Suppression Effects in Social Stress Research and Their Implications for the Stress Process Model

  • Scott Schieman


Leonard Pearlin’s “The Sociological Study of Stress”, a classic piece, published in the 1989 issue of the Journal of Health and Social Behavior, has inspired two decades of research. One of the central messages in that paper is that the sociological study of stress aims to document patterns between social status or dimensions of stratification and indicators of physical or mental health (Pearlin 1989, 1999). Other scholars have pursued this line of inquiry by documenting a social distribution or epidemiology of stress exposure and their subsequent links to health outcomes in large community-based or nationally representative surveys (e.g., Mirowsky and Ross 2003a, b; Turner et al. 1995). So, for example, women tend to report higher levels of depression; age is inversely associated with levels of anger; the well-educated tend to report fewer physical symptoms and so on. In addition, researchers have then sought to explain the reasons for variations in health outcomes across social status or dimensions of stratification (Mirowsky 1999). These explanations are often linked to the unequal distribution of exposure to various forms of adversities (among other things) (Aneshensel 1992; McLeod and Nonnemaker 1999; Wheaton 1999).

This basic orienting framework of the stress process model has guided my own research over the past decade. As Pearlin (1983) has observed, some of the most common chronic stressors occur in the main social roles of daily life – especially work and family (or their intersection). The broad scope and utility of the stress process framework is especially notable here. For example, scholars in the sociology of religion have sought to apply its concepts and predictions to describe the religion–mental health association (Ellison 1994). Thus, in addition to work and family contexts, there has been recent interest in linking the activities and beliefs embedded in the religious role with stress and mental health processes.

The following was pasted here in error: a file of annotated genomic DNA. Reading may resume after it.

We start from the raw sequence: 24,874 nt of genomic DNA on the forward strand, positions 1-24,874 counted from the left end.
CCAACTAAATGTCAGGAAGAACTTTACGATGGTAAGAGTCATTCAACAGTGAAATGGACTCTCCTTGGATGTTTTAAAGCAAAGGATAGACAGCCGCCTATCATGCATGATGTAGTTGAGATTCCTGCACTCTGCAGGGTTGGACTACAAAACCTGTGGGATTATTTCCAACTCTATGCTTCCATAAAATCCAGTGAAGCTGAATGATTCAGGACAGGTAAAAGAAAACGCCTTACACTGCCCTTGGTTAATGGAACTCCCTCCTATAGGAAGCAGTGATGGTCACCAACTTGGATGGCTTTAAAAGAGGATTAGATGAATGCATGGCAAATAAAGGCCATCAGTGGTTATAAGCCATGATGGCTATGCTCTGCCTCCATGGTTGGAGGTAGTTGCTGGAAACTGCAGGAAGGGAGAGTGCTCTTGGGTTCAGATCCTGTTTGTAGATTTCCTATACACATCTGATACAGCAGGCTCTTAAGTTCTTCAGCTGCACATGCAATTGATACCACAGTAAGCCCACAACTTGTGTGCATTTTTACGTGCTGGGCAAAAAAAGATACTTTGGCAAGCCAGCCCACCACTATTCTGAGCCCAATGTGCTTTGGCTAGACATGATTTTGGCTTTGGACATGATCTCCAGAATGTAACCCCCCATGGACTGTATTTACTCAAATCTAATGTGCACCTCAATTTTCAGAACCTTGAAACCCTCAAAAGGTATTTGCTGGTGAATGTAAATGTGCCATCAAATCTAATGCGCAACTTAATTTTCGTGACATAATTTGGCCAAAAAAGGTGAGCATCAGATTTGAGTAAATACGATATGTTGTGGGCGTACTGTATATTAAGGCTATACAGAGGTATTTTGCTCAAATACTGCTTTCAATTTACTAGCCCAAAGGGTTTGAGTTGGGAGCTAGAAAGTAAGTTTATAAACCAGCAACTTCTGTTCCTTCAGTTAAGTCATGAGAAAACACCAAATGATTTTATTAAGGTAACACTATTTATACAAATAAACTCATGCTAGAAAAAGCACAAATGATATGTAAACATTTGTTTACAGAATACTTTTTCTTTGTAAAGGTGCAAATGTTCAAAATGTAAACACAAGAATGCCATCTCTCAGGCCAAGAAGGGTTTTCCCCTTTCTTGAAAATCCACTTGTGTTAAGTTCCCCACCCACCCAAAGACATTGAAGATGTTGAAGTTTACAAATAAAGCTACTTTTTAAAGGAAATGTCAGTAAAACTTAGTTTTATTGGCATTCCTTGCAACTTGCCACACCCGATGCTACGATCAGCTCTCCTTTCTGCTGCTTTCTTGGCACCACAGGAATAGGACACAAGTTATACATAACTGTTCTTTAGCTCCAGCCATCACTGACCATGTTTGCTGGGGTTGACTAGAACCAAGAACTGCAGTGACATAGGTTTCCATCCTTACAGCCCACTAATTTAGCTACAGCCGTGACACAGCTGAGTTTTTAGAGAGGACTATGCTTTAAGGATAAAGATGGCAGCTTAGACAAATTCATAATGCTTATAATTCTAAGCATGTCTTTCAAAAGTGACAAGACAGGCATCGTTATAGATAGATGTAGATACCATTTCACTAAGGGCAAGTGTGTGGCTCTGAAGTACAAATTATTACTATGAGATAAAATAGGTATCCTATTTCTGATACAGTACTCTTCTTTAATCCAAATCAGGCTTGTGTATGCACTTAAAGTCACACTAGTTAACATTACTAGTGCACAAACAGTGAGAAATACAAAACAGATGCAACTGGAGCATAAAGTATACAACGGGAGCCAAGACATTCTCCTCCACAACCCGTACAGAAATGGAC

Personal Resource Religious Involvement Stress Process Creative Work Religious Participation 
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A grant award from the National Institute of Occupational Safety and Health at the Centers for Disease Control supports this study (R01 OH008141; Scott Schieman, Principal Investigator).


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Copyright information

© Springer Science+Business Media, LLC 2009

Authors and Affiliations

  1. 1.Department of SociologyUniversity of TorontoTorontoCanada

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